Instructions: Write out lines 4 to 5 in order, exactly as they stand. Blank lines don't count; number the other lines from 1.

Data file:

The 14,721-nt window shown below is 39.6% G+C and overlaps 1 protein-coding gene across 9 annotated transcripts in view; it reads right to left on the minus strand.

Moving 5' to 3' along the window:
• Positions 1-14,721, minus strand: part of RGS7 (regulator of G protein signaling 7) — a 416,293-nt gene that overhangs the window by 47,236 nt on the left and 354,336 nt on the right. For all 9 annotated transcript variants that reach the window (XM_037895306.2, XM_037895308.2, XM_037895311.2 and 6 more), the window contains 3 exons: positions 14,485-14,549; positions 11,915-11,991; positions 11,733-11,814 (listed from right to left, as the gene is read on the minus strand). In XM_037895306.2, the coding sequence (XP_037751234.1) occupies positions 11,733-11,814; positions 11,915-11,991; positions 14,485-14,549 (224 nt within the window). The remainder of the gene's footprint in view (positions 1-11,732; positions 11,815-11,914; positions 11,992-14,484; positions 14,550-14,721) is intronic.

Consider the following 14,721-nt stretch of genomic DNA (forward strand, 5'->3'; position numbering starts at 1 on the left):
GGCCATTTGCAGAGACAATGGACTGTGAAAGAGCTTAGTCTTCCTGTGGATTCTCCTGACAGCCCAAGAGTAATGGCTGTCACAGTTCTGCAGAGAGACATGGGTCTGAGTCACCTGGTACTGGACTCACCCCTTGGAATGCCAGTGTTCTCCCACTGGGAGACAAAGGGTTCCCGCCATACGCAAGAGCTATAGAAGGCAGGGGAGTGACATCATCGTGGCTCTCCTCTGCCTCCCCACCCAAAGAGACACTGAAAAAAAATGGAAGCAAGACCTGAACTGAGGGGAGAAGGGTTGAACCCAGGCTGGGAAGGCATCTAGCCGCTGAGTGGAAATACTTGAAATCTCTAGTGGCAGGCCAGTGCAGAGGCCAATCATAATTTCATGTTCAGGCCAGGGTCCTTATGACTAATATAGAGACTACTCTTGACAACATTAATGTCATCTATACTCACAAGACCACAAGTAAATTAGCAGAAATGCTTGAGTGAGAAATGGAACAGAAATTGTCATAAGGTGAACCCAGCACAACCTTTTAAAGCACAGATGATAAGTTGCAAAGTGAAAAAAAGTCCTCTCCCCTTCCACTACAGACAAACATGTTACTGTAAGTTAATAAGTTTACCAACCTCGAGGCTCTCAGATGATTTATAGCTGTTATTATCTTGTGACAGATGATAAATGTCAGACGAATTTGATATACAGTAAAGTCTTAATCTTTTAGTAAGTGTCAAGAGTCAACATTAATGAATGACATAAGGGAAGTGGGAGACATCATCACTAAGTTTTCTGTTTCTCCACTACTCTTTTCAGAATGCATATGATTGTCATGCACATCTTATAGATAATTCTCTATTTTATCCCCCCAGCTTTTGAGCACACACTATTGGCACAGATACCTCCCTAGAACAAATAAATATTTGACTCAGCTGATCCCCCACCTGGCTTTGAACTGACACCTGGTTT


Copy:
Consider the following 14,721-nt stretch of genomic DNA (forward strand, 5'->3'; position numbering starts at 1 on the left):
GGCCATTTGCAGAGACAATGGACTGTGAAAGAGCTTAGTCTTCCTGTGGATTCTCCTGACAGCCCAAGAGTAATGGCTGTCACAGTTCTGCAGAGAGACATGGGTCTGAGTCACCTGGTACTGGACTCACCCCTTGGAATGCCAGTGTTCTCCCACTGGGAGACAAAGGGTTCCCGCCATACGCAAGAGCTATAGAAGGCAGGGGAGTGACATCATCGTGGCTCTCCTCTGCCTCCCCACCCAAAGAGACACTGAAAAAAAATGGAAGCAAGACCTGAACTGAGGGGAGAAGGGTTGAACCCAGGCTGGGAAGGCATCTAGCCGCTGAGTGGAAATACTTGAAATCTCTAGTGGCAGGCCAGTGCAGAGGCCAATCATAATTTCATGTTCAGGCCAGGGTCCTTATGACTAATATAGAGACTACTCTTGACAACATTAATGTCATCTATACTCACAAGACCACAAGTAAATTAGCAGAAATGCTTGAGTGAGAAATGGAACAGAAATTGTCATAAGGTGAACCCAGCACAACCTTTTAAAGCACAGATGATAAGTTGCAAAGTGAAAAAAAGTCCTCTCCCCTTCCACTACAGACAAACATGTTACTGTAAGTTAATAAGTTTACCAACCTCGAGGCTCTCAGATGATTTATAGCTGTTATTATCTTGTGACAGATGATAAATGTCAGACGAATTTGATATACAGTAAAGTCTTAATCTTTTAGTAAGTGTCAAGAGTCAACATTAATGAATGACATAAGGGAAGTGGGAGACATCATCACTAAGTTTTCTGTTTCTCCACTACTCTTTTCAGAATGCATATGATTGTCATGCACATCTTATAGATAATTCTCTATTTTATCCCCCCAGCTTTTGAGCACACACTATTGGCACAGATACCTCCCTAGAACAAATAAATATTTGACTCAGCTGATCCCCCACCTGGCTTTGAACTGACACCTGGTTT